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Helping Texans with Disabilities Prepare for and Recover from Disasters

/ Blog Post

Maya Wiemokly, a rising 2L at Wake Forest University School of Law and a 2021 Student Fellow in our Disaster Resilience Program, shares her summer of service experience, and discusses how her Equal Justice Works Fellowship helped to build her legal skills outside the classroom.

I began my Equal Justice Works Student Fellowship at Disability Rights Texas (DRTx) passionate about advocating for marginalized groups. My social work degree led me into law school with a desire to build resilience in marginalized groups and deconstruct the systems that oppress them. The crossover between disaster and disability law seemed like the perfect place to start. I had no idea that it would be so formative in determining my future career! This summer has confirmed my desire to work in the public interest sector and bolstered my knowledge about certain underserved communities.

My experience at DRTx felt like the perfect melding of social work and the legal profession that I have been searching for. I am so grateful for the opportunity to work with my supervisor, Fellow Stephanie Duke in the Disaster Resilience Program. She allowed me to take on tasks that seemed daunting at the time, but each new experience gave me the confidence to jump headfirst into the next assignment. By the end of my Student Fellowship, I was able to help draft a comment to the Federal Register, a legal guidebook chapter on accessibility in disasters, two ABA resolutions, a policy update from the recent Texas legislative session, and a writ mandamus—just to name a few. Stephanie also allowed me to shadow her in almost any meeting. These included Texas Governor Greg Abbott’s Task Force on Disaster Issues Affecting Persons who are Elderly and Persons with Disabilities, ABA Disaster Legal Services, and FEMA Office of Disability Integration and Coordination Stakeholder meetings. I have also been able to work on six client cases. In some cases this was as simple as making a couple phone calls for updates; for others I was able to do research on property restrictions at their residence, talk about vaccine hesitancy, or create a list of local resources based on client needs.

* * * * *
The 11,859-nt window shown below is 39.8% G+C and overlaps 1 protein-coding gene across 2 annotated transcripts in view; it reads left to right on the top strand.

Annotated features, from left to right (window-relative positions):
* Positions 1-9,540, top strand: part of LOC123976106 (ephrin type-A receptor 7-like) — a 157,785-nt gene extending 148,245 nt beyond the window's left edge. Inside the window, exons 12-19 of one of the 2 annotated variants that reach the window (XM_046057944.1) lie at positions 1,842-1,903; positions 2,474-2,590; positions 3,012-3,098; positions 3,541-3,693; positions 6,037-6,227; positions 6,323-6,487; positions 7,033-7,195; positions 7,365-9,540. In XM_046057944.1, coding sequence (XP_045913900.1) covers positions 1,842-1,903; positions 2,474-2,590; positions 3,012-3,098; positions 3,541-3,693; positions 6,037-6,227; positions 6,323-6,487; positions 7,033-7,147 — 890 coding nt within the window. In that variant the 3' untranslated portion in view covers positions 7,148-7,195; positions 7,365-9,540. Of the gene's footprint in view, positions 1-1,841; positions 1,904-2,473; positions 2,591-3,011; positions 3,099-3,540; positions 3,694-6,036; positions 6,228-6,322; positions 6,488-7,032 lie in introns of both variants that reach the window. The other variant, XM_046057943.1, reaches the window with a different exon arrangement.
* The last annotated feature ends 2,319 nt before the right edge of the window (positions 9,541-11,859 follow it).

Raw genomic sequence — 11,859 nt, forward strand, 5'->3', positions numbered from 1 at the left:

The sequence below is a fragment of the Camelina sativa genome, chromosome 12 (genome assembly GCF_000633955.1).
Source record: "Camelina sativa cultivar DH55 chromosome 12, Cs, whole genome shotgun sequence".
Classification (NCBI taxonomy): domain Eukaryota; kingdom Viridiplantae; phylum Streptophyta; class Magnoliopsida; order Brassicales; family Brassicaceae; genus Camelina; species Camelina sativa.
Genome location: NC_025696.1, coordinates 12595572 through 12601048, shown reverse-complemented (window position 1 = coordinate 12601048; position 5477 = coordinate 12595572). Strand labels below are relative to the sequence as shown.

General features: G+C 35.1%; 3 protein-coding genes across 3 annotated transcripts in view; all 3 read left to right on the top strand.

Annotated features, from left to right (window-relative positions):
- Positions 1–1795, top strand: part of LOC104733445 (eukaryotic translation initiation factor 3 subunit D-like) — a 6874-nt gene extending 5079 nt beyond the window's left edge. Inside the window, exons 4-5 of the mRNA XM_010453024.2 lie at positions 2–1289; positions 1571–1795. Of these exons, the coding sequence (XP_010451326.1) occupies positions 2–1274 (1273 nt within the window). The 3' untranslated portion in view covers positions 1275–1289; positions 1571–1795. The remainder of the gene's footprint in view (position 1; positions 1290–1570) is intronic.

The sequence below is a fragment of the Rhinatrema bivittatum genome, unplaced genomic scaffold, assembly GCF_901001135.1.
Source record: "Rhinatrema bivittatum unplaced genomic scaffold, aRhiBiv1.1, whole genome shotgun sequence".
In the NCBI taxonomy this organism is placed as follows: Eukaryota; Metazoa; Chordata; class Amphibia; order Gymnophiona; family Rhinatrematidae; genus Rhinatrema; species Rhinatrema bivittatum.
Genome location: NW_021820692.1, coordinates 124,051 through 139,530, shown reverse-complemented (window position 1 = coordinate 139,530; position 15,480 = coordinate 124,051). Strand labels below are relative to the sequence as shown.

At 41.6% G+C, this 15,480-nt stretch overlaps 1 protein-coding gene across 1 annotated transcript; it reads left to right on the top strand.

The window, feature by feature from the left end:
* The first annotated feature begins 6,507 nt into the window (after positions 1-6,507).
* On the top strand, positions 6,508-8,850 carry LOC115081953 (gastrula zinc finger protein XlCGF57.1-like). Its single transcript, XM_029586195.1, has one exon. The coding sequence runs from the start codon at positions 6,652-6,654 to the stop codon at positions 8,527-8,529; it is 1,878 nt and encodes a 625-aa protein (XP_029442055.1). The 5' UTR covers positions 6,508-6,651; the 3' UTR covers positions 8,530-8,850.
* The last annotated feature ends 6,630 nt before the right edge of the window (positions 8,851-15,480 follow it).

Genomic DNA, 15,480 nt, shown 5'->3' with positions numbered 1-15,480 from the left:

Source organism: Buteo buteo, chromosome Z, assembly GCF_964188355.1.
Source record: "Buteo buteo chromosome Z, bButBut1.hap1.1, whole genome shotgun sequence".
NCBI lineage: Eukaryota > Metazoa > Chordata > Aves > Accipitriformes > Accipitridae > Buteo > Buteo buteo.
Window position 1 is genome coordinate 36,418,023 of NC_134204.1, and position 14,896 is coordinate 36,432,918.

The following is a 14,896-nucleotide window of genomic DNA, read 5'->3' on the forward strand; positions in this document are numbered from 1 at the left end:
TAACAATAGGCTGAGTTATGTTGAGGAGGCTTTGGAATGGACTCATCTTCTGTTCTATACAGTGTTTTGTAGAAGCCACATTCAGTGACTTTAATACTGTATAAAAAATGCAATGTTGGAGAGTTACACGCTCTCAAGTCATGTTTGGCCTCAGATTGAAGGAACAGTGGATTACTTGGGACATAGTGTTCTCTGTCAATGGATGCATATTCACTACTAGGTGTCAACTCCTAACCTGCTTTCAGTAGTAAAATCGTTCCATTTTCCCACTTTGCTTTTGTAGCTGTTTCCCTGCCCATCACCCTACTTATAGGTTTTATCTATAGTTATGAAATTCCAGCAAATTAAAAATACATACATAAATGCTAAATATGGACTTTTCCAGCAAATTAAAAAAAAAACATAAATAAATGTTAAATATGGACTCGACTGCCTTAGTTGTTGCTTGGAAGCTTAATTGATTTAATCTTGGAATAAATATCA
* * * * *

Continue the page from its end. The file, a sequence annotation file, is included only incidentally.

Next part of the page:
My Equal Justice Works Student Fellowship in the Disaster Resilience Program brought me awareness of the systemic issues that exist in disaster response, and specifically how that impacts the community of people with disabilities. No matter what specific area of law I practice within public interest, my knowledge of ADA regulations, the Stafford Act, FEMA assistance, and community partnerships will make me a stronger advocate in any role. This Student Fellowship truly has been the experience of a lifetime and I will forever be grateful for all that I have been able to learn and experience.

The Equal Justice Works Disaster Resilience Program is committed to ensuring that all disaster survivors have an equitable recovery and are resilient for the future. For more information about law student component of the program, please visit here.

The Disaster Resilience Program is currently funded by the Bigglesworth Family Foundation, California Community Foundation Wildfire Relief Fund, Carnegie Corporation of New York, the Center for Disaster Philanthropy, W.K. Kellogg Foundation, and individual contributions. 

My Equal Justice Works Student Fellowship in the Disaster Resilience Program brought me awareness of the systemic issues that exist in disaster response, and specifically how that impacts the community of people with disabilities.

Maya Wiemokly /
Disaster Resilience Program Student Fellow

Learn more about becoming an Equal Justice Works Fellow